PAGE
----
Across the United States and throughout the world there is an epidemic of epic proportion involving drug addiction. Here in North Carolina the majority of the Department of Corrections inmate population is known to have substance abuse problems. (Price, 62) Along with this epidemic is the growing problem of prison overcrowding. There is a correlation between the two. Many of today’s correctional facilities house inmates that have committed drug related crimes or crimes that they committed while under the influence. There is a solution that would help society and lessen the overcrowding of the penal system. The solution is to help those that are committing crimes because of an addiction disorder. There is viable evidence that this solution works such as statistics, causes of addiction and its ability to be treated, and studies that have been done with the focus on recidivism of recovering addicts. There is also the matter of the cost effectiveness of treatment versus incarceration. Of course there are opponents that make valid argument against treatment in lieu of incarceration. The argument against includes the fact that relapse can and often does happen to the addicted individual. In many segments of society providing treatment to stigmatized individuals is frowned upon. To begin discussing the need for treatment of addiction for correctional inmates the first thing that needs to be addressed is what is addiction and why should it be treated. In psychological circles addiction is classified as a brain disease. It is as much as a disease as cancer or asthma. Some opponents say that it is not a disease because a person has the choice to take drugs. The simple answer to that argument is that a person with asthma also has the cho... ... middle of paper ... ...30 Jun 2010. . "Report: Most inmates need treatment, few get it." Alcoholism & Drug Abuse Weekly 22.9 (2010): 4. Academic Search Premier. EBSCO. Web. 30 June 2010. PLOSCOWE, Morris. "Drug Addiction, Crime, or Disease." Interim and Final Reports of the Joint Committee of the American Bar Association and the American Medical Association on Narcotic Drugs.. Joint Committee of the American Bar Association and the American Medical Association on Narcotic Drugs, n.d. Web. 1 Jul 2010. . Haney, Craig. "Prison Overcrowding: Harmful Consequences and Dysfunctional Reactions." Prison Overcrowding: Harmful Consequences and Dysfunctional Reactions. Prison Commission, n.d. Web. 1 Jul 2010.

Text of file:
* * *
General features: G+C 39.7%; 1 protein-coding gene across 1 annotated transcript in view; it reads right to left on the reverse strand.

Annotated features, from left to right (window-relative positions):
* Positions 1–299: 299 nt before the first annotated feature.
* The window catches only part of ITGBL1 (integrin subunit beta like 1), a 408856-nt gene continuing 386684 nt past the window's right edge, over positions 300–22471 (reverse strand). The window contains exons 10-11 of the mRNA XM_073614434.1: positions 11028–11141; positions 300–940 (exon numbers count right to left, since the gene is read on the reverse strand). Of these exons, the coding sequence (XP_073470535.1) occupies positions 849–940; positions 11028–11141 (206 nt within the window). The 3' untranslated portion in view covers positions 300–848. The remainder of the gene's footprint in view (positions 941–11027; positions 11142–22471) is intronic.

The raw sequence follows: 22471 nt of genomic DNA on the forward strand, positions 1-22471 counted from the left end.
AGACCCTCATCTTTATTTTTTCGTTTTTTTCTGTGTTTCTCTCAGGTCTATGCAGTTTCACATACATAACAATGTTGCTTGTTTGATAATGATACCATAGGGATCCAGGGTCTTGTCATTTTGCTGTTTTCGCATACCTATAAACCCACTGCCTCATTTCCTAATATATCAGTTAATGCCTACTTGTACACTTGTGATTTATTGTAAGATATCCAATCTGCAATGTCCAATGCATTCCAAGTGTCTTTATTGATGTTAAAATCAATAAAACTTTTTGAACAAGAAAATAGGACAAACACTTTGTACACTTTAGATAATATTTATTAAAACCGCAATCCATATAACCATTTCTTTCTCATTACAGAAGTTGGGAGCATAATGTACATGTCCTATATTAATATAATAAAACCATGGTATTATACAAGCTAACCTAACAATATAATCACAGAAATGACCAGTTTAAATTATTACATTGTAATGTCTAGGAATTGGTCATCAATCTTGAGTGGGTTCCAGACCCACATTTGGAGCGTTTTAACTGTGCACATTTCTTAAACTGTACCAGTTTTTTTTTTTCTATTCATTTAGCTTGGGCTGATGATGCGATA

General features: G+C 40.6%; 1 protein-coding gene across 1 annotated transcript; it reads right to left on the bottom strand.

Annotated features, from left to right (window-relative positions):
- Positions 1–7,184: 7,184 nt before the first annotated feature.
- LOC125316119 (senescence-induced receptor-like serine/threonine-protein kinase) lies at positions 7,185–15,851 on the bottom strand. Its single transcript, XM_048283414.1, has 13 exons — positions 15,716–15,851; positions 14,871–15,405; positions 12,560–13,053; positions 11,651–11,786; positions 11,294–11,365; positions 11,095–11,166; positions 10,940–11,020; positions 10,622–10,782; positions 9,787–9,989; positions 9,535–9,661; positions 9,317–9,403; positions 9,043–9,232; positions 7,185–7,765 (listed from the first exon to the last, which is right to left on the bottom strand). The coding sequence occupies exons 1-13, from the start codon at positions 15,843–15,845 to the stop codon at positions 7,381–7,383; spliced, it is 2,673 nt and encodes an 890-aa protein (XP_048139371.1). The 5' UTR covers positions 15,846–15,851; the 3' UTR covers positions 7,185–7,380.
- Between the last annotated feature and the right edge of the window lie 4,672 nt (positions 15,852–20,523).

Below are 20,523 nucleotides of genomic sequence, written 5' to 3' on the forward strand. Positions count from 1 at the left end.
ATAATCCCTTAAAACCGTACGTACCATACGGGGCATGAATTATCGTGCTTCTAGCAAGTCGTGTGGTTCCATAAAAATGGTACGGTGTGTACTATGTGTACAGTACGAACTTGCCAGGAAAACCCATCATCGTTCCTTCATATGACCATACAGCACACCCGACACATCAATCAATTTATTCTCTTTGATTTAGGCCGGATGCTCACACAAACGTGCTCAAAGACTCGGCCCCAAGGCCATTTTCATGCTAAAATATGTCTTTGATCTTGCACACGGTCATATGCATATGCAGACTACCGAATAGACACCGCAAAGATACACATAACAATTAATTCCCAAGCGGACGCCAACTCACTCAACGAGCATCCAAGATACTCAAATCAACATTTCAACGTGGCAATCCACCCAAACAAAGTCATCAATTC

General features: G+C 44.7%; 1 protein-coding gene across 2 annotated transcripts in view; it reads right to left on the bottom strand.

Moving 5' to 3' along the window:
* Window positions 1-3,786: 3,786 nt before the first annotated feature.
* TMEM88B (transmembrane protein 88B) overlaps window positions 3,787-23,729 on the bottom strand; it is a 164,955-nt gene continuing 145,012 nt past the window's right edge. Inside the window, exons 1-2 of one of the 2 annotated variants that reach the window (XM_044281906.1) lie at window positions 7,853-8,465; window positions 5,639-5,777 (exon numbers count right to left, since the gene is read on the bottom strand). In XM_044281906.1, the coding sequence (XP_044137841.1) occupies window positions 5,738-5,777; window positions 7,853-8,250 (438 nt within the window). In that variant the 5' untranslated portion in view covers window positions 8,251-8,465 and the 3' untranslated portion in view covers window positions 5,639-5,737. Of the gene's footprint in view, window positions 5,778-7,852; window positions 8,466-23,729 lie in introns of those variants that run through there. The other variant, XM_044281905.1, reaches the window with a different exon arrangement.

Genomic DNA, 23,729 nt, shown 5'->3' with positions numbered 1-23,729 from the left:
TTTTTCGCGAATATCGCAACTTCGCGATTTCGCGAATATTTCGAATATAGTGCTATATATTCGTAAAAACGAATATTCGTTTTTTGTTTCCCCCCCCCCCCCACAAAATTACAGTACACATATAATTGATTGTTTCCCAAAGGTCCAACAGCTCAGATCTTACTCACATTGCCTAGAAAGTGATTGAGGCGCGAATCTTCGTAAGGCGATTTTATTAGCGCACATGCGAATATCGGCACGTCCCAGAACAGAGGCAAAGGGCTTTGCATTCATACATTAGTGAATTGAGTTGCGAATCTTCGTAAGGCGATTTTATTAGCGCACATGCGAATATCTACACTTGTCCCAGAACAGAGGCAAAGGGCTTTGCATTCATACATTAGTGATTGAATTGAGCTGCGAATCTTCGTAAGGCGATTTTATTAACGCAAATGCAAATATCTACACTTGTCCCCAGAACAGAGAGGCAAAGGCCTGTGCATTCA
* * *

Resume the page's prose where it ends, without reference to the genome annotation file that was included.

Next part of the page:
Within our society, there is a gleaming stigma against the drug addicted. We have been taught to believe that if someone uses drugs and commits a crime they should be locked away and shunned for their lifetime. Their past continues to haunt them, even if they have changed their old addictive ways. Everyone deserves a second chance at life, so why do we outcast someone who struggles with this horrible disease? Drug addiction and crime can destroy lives and rip apart families. Drug courts give individuals an opportunity to repair the wreckage of their past and mend what was once lost. Throughout this paper, I will demonstrate why drug courts are more beneficial to an addict than lengthy prison sentences.